She's Still The One
Crossover Sensation Shania Twain Sings Her Way to the Top
My boyfriend is New York born and bred, prone to switching radio stations at the first sound of a twangy country chord. During a road trip through the deep
South, he punched away at the dashboard buttons like a champ. Which is why I was shocked to hear him singing cheerfully along to Shania Twain, his hoarse voice lifting to sing along with her unabashedly sentimental Top 40 smash, Your Still The One. "But just look at us holding on ...We're still together, going strong..."
Shania does that to people. She's a classic showbiz story, the crossover sensation - her music universal enough, her voice disarming enough, the emotions of her lyrics transparent enough to cross genres in the blink of an eye. Born Eileen, she changed her name to Shania ("I'm on my way" in Ojibway Indian) after a major tragedy changed the path of her life. And like other
crossovers, she's an intriguing mess of contradictions: A Canadian star who wows 'em in Nashville; a squeaky-clean beauty queen from a painful, dirt-poor
background; a shy and private woman with a sexy, flirtatious image; even a vegetarian who knows how to shoot a gun.
"Living in a brick house was my idea of rich," she says. "Now I can afford roast beef, but I'm a vegetarian. It's so ironic." Shania grew up in Timmons,
Ontario with her mom Sharon and her adoptive stepdad, Jerry. There were tough times: Jerry barely made a living, and Sharon frequently took to her bed, too
depressed to even get dressed. Shania often went hungry - hiding the mayo-and-mustard sandwiches she brought to school out of fear of social services catching wind. "I don't look at it as a bad thing at all," she says plainly, looking back. "I don't regret my childhood. Learning to make mustard sandwiches was something just to get me through the embarrassment, to help me avoid humiliation."
At night, she'd retreat to her room to play guitar and sing, influenced even as a child by both country and pop: "Waylon, Willie, Dolly, Tammy, all of them. But we also listened to the Mamas and the Papas, the Carpenters, the Supremes and Stevie Wonder." When Shania was eight, her mother began aggressively booking her daughter at community centers, senior citizen homes, and nightclubs - even dragging her out of bed after midnight to perform for smokey, late-night crowds. By her late teens, Shania was fully capable of
making a living, soothing a drunken crowd, warbling Broadway, Vegas, pop, rock, and country, even wielding an axe and handling a chainsaw. (She spent the summers working with her stepdad's reforestation crew.)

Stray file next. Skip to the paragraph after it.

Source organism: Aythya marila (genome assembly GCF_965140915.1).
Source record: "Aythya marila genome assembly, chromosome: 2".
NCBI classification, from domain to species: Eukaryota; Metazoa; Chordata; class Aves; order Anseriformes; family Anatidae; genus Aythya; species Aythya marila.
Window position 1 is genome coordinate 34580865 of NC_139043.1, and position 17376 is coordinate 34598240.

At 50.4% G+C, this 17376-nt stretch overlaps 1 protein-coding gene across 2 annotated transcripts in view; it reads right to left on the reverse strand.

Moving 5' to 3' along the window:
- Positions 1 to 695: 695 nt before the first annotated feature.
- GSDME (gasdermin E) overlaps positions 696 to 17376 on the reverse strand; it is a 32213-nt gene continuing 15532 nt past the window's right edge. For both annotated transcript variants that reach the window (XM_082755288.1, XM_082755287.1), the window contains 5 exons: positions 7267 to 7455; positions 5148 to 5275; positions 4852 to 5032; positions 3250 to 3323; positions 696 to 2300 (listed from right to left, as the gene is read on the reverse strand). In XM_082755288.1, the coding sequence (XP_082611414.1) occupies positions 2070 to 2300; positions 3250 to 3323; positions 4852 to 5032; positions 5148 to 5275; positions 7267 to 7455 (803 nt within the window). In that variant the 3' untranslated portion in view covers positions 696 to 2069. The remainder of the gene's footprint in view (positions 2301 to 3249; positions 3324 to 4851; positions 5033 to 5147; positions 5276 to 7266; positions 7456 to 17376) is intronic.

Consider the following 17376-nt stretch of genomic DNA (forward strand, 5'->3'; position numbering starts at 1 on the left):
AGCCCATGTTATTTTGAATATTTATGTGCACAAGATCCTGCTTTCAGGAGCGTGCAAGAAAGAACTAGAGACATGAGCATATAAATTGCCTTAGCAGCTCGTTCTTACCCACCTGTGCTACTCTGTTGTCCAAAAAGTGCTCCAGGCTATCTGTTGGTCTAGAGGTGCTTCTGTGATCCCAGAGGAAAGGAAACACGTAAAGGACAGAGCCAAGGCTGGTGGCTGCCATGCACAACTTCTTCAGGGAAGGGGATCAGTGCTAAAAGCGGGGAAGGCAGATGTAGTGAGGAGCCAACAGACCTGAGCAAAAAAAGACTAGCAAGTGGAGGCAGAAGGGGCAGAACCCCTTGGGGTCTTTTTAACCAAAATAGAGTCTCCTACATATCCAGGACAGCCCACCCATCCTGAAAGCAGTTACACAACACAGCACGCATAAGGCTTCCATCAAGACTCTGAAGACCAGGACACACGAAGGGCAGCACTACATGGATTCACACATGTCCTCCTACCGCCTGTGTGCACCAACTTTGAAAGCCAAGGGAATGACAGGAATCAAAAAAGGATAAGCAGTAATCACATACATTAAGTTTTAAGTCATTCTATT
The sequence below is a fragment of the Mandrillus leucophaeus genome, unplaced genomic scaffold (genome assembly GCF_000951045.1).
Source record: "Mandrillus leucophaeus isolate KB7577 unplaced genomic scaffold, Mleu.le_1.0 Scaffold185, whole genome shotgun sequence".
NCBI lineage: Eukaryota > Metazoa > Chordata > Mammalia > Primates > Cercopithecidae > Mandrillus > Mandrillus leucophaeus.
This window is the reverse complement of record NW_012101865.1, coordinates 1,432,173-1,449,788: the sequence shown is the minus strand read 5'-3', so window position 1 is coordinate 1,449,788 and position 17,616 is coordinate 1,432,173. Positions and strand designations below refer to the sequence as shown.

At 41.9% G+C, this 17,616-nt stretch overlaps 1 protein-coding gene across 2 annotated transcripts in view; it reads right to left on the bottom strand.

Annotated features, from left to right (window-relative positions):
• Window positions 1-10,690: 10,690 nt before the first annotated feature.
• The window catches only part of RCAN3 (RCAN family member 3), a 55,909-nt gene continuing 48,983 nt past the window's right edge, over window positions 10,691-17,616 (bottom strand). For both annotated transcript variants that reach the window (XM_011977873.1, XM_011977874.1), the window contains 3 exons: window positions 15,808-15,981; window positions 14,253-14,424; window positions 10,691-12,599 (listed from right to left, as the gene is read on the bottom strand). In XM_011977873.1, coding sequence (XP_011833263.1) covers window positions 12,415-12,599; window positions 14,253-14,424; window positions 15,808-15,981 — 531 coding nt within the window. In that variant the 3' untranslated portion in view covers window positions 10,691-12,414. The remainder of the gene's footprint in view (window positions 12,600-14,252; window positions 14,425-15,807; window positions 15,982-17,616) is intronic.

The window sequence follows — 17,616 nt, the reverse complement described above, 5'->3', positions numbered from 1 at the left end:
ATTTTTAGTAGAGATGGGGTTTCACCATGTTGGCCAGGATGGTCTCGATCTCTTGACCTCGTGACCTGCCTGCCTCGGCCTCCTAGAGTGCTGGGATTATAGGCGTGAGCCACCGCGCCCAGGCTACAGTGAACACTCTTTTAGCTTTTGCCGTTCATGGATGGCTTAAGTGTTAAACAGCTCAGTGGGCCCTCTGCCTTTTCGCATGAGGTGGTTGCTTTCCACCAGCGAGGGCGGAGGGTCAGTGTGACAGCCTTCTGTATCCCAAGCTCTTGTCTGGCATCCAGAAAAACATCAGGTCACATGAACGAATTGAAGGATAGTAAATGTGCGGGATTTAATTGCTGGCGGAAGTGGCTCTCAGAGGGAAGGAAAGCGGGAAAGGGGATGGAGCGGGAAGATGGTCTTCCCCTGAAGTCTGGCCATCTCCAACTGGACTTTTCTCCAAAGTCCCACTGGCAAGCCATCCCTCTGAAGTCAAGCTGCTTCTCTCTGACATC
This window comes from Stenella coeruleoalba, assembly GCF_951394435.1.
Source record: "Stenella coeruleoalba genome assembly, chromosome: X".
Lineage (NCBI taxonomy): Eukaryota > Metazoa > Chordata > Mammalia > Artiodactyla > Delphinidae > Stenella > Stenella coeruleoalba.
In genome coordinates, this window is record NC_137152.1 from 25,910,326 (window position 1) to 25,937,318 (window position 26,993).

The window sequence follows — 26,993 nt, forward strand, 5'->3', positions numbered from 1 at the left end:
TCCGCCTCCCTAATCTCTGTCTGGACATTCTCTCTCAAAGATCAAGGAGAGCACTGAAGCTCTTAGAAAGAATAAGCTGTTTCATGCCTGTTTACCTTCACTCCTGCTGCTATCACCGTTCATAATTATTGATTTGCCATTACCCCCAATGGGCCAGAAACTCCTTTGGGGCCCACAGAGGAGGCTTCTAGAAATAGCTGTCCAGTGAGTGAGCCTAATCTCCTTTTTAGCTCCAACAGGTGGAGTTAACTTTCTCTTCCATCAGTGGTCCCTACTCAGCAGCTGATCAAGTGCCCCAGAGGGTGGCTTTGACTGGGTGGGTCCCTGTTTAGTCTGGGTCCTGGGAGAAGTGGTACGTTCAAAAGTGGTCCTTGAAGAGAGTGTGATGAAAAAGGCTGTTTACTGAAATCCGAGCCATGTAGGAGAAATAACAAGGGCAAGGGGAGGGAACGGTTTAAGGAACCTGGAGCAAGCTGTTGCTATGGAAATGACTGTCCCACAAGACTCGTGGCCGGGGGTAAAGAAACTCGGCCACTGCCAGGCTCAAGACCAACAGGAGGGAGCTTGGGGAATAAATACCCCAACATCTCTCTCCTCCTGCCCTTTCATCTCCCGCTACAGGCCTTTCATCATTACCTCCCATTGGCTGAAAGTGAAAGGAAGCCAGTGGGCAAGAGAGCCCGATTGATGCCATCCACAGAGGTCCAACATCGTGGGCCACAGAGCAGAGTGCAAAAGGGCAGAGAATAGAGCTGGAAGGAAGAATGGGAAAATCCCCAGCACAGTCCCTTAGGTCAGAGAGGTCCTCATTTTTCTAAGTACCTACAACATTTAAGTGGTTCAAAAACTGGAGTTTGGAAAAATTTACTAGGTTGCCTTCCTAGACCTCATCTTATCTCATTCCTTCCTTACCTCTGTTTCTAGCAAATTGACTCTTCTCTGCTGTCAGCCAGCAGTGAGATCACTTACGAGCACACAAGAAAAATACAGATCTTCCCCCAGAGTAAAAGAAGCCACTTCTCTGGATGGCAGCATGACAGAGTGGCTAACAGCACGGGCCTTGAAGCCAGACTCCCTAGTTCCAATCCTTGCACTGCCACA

But when the singer was 21, her parents were killed in a tragic car accident - leaving her an orphan with three younger siblings to take care of. "I became
very hard for quite a long time," she remembers. "I was so numb. Nothing penetrated. It was a very difficult time. But boy, oh, boy, did I ever get strong." By then, the ambition to make it as a star was in her own blood.
Making her way to Nashville with a demo tape, Shania was an instant hit, with her sweet warble, song-writing skills, and racy belly button-baring videos forming a potent commercial combination. (They also caught the attention of famed rock producer Jeff "Mutt" Lange, who pursued her romantically after catching her sultry video for "What Made You Say That." The two married in
Shania's image as wild country sexpot isn't, says the singer, the real her. "I don't see anything in particular in the mirror," she says dismissively.
"Pretty plain. Pretty simple. I have good teeth. Strong teeth. I floss all the time, twice a day. My eyes are too small. Have good cheekbones. My legs are stumpy. A dented nose." She's reserved, too, when it comes to her body. "I'm very conservative, really. I'm not that physical. I mean I am with Mutt, of course, and with my dog. But beyond that, not even with my family. I'm just
not one of these hug everybody people. I'm better now than I was. Used to be, I didn't even want my mother to hug me."
In her spare time, Shania craves privacy, retreating to her idyllic spread in rural upstate New York - to hike, camp, and go horseback riding. Even there, though, she complains that she is recognized by fans, a problem that troubles her enough that she's considered buying a place in Switzerland. "I know I'll get more privacy over there; it'll be nice to be able to get on a plane and get off and then be in a completely different world. Because of the type of person I am, I'll enjoy that."
Where did this intense self-protectiveness come from? Her adolescence, for one. "The guys see a girl who's developed up there, maybe they touch you up there, and you really feel very invaded," she points out. "And so, you know what? The easiest thing is to just cover them up, trying to get rid of the bounce factor. And that's what I did, I wore three shirts at a time. I tied
myself in." There's a song on her album Shania says she's especially proud of: "If You Want to Touch, Ask!" "Well, it stems from that. I could have made it a
much deeper, darker song. But that's not the way I go."
These dark corners are something Shania seems able to hide from when she's in the spotlight. And when she's up there, she knows, an enormous audience can be
touched by her music without ever touching her. And for now, that's just fine.
"It's what I wanted," she says, "right from the start."
by Dee Hickmacher; Natural Living Today (cover), December 1998